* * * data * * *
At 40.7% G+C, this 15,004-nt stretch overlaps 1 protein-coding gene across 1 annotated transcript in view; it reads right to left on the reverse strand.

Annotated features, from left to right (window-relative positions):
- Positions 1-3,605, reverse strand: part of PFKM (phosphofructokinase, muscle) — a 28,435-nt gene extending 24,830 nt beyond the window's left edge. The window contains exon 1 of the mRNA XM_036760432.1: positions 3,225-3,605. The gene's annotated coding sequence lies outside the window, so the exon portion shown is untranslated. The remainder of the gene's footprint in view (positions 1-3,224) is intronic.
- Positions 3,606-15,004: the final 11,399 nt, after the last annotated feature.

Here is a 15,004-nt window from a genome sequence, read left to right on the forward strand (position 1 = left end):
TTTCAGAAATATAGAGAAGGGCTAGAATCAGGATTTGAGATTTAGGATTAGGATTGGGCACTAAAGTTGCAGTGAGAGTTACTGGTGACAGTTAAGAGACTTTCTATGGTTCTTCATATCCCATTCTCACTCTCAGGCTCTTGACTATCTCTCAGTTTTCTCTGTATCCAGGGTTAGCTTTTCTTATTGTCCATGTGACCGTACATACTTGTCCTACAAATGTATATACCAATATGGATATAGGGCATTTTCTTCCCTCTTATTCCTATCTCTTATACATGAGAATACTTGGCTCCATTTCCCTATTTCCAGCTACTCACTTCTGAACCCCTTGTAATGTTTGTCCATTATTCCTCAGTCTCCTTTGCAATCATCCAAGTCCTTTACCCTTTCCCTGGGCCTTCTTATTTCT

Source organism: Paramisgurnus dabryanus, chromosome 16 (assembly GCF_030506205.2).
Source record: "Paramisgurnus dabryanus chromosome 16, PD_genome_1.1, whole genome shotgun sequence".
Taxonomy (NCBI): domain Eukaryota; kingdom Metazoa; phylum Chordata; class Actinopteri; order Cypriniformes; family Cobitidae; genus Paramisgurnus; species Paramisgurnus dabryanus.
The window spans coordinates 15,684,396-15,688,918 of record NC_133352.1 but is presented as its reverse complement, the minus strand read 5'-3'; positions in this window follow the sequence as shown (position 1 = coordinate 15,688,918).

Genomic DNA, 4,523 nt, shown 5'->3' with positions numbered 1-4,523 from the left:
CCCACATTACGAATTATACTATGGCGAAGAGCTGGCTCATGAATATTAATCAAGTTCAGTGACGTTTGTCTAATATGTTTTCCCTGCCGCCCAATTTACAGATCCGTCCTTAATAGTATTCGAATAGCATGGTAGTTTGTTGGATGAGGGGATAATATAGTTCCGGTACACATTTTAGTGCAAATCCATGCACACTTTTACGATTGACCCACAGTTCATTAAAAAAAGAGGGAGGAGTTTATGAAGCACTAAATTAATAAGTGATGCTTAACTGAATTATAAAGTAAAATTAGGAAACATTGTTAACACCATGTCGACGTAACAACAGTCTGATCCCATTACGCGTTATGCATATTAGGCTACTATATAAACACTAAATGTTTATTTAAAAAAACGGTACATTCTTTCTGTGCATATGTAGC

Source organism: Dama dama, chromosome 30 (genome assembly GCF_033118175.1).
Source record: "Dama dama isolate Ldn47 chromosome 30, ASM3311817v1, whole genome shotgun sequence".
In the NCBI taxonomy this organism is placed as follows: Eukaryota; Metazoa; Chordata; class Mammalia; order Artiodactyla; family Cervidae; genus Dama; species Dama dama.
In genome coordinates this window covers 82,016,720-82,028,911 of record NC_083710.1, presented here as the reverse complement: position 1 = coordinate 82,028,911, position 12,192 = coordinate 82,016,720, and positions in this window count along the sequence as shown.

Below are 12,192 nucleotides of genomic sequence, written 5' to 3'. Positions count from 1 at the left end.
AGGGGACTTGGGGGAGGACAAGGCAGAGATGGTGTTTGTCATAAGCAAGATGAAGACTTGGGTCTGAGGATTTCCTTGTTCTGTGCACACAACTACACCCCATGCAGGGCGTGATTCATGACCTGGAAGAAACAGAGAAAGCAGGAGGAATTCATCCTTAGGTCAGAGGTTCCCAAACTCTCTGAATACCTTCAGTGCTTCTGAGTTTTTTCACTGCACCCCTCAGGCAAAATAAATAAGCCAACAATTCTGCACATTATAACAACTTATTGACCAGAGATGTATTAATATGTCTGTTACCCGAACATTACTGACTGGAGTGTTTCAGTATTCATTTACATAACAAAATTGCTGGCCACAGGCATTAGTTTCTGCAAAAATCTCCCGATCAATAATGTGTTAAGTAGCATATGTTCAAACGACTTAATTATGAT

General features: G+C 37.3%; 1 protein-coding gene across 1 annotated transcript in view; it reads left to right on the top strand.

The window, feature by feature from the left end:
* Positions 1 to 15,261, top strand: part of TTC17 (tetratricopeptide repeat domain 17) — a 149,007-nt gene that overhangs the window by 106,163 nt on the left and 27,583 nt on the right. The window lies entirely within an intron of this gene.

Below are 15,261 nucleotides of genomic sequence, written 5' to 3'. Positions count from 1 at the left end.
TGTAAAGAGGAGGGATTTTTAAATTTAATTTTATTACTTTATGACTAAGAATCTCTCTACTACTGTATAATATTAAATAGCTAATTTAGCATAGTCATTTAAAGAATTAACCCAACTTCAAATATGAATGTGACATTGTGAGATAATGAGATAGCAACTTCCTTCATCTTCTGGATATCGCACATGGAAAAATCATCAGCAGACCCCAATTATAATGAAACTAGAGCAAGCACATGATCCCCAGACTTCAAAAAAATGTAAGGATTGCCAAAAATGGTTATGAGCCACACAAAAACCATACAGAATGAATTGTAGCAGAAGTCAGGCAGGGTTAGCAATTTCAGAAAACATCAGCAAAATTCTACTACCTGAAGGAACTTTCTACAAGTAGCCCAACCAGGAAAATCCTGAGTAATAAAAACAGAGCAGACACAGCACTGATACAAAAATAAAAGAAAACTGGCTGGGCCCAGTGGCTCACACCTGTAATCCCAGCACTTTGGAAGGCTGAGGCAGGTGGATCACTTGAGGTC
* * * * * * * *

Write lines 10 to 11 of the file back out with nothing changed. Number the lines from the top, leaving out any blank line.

The window spans coordinates 15,684,396-15,688,918 of record NC_133352.1 but is presented as its reverse complement, the minus strand read 5'-3'; positions in this window follow the sequence as shown (position 1 = coordinate 15,688,918).

Genomic DNA, 4,523 nt, shown 5'->3' with positions numbered 1-4,523 from the left: